Breaking: Starbucks Didn't End Racism Yet

Photo: Courtesy of Starbucks.
After a week of backlash and uncomfortable coffee transactions, Starbucks is changing the direction of its controversial Race Together initiative. As of today, baristas will no longer be writing "race together" on coffee cups — a move that incited nationwide eye-rolling when it was announced last week.

But, CEO Howard Schultz insists that this change is just a planned pivot. In an open memo distributed to employees yesterday, he notes that the coffee-cup activism was "always just the catalyst for a much broader and longer term conversation," which was scheduled to end on March 22. "But, this initiative is far from over." Schultz lists a number of changes within the corporation, as well as community engagement it hopes to enable, including: expanding store branches in urban locations, a plan to hire 10,000 more young people within the next three years, a special series co-produced with USA Today, as well as "new partnerships to foster dialogue and empathy and help bridge the racial and ethnic divides within our society that have existed for so many years."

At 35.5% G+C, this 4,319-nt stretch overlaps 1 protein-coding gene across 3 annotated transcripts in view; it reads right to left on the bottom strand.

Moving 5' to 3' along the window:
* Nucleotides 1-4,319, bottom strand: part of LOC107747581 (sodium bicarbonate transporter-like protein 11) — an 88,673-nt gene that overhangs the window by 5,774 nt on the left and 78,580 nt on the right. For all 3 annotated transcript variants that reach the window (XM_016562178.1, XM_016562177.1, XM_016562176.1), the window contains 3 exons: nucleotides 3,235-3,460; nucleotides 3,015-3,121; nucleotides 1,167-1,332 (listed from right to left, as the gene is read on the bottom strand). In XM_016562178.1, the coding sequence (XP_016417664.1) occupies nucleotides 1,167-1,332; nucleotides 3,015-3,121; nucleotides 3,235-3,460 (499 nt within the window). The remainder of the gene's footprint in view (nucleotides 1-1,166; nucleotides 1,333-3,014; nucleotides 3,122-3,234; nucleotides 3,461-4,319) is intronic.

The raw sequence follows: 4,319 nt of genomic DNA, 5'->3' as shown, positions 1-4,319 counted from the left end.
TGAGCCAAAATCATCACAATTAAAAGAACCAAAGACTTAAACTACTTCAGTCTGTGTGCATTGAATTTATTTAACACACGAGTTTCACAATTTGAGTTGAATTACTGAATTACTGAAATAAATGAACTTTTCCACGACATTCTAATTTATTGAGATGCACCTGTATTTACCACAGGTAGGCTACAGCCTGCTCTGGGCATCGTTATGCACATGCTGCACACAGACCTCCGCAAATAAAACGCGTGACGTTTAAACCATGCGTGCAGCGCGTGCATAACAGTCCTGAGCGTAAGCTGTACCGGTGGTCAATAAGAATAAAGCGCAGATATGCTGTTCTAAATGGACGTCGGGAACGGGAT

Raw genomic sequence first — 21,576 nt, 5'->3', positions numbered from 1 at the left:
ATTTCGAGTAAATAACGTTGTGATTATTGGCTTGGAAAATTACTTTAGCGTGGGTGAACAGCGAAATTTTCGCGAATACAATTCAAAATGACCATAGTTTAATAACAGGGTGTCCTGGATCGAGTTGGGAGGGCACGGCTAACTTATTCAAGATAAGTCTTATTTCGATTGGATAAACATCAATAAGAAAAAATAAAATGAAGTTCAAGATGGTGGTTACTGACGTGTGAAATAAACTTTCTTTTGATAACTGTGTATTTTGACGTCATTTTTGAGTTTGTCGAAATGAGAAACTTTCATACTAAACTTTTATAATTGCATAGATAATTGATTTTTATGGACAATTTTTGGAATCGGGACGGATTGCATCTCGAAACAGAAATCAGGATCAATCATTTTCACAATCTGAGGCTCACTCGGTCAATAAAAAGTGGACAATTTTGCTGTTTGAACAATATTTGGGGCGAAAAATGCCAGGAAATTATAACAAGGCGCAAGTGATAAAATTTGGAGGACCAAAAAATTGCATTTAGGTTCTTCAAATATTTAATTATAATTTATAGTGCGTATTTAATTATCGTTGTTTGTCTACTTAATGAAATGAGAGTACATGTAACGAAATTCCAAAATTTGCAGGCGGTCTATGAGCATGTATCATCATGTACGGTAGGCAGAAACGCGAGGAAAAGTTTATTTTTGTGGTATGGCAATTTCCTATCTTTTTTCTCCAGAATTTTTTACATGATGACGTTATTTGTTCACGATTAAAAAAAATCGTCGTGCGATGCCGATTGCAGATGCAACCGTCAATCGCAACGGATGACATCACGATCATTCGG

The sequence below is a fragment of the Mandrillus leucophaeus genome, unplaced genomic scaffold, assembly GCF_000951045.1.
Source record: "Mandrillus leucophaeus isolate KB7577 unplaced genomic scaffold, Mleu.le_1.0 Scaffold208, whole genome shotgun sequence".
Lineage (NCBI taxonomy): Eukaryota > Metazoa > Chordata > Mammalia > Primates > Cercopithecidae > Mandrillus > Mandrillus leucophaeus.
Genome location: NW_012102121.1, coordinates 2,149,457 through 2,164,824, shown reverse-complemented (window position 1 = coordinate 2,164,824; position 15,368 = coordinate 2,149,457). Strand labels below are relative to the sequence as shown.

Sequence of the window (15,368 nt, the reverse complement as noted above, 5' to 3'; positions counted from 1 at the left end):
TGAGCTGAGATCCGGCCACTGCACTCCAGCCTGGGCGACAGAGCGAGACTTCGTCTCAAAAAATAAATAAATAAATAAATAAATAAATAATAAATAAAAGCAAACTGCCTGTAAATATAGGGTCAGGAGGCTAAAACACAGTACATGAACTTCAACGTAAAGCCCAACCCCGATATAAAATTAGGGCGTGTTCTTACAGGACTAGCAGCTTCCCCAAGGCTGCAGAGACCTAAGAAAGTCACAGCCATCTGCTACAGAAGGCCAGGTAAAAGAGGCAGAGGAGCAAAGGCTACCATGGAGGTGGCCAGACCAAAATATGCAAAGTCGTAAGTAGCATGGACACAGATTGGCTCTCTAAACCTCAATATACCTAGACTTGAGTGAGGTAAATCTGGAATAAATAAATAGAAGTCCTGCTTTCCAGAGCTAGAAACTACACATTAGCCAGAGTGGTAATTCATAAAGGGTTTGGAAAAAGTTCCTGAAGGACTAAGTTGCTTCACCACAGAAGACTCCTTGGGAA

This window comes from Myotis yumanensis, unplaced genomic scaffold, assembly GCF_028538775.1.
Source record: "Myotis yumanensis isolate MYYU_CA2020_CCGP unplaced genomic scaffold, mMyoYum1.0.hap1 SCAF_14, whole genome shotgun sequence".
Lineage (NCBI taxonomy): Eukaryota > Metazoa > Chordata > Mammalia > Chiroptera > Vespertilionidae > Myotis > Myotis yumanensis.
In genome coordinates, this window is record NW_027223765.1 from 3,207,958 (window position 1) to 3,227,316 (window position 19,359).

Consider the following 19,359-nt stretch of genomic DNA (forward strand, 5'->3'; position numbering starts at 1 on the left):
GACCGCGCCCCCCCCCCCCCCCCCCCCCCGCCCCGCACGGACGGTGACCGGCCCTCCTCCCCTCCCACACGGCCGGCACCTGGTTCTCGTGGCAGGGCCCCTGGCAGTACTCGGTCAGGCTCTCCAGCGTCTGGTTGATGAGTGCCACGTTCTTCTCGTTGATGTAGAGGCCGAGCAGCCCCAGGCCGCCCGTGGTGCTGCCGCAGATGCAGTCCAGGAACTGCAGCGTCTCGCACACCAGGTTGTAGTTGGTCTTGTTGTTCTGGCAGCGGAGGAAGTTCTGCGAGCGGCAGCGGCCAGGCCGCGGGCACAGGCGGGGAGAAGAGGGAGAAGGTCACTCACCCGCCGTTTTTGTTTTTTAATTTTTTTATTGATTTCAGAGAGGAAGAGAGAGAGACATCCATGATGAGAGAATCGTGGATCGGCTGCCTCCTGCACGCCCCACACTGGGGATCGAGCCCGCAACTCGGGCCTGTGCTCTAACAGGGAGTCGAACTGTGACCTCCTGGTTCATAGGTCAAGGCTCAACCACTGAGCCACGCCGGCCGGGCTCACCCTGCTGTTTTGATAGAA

It's a tall order and one that can't help but raise eyebrows. Really, Starbucks? You're going to fix racism? But, at the end of the day, if Starbucks brass wants to throw a chunk of the company's considerable change toward such a vital issue, why not let them? Many brands have made subtle overtures toward various popular political issues (see: Tylenol's tear-jerking LGBT families ad campaign), but this is the first time a company has made its stance so clear and its mission so overt. Whether or not the Race Together initiative is a laughingstock — and so far, it basically is — its certainly succeeded at drawing awareness. You got our attention, Starbucks. Now, what are you going to do with it?
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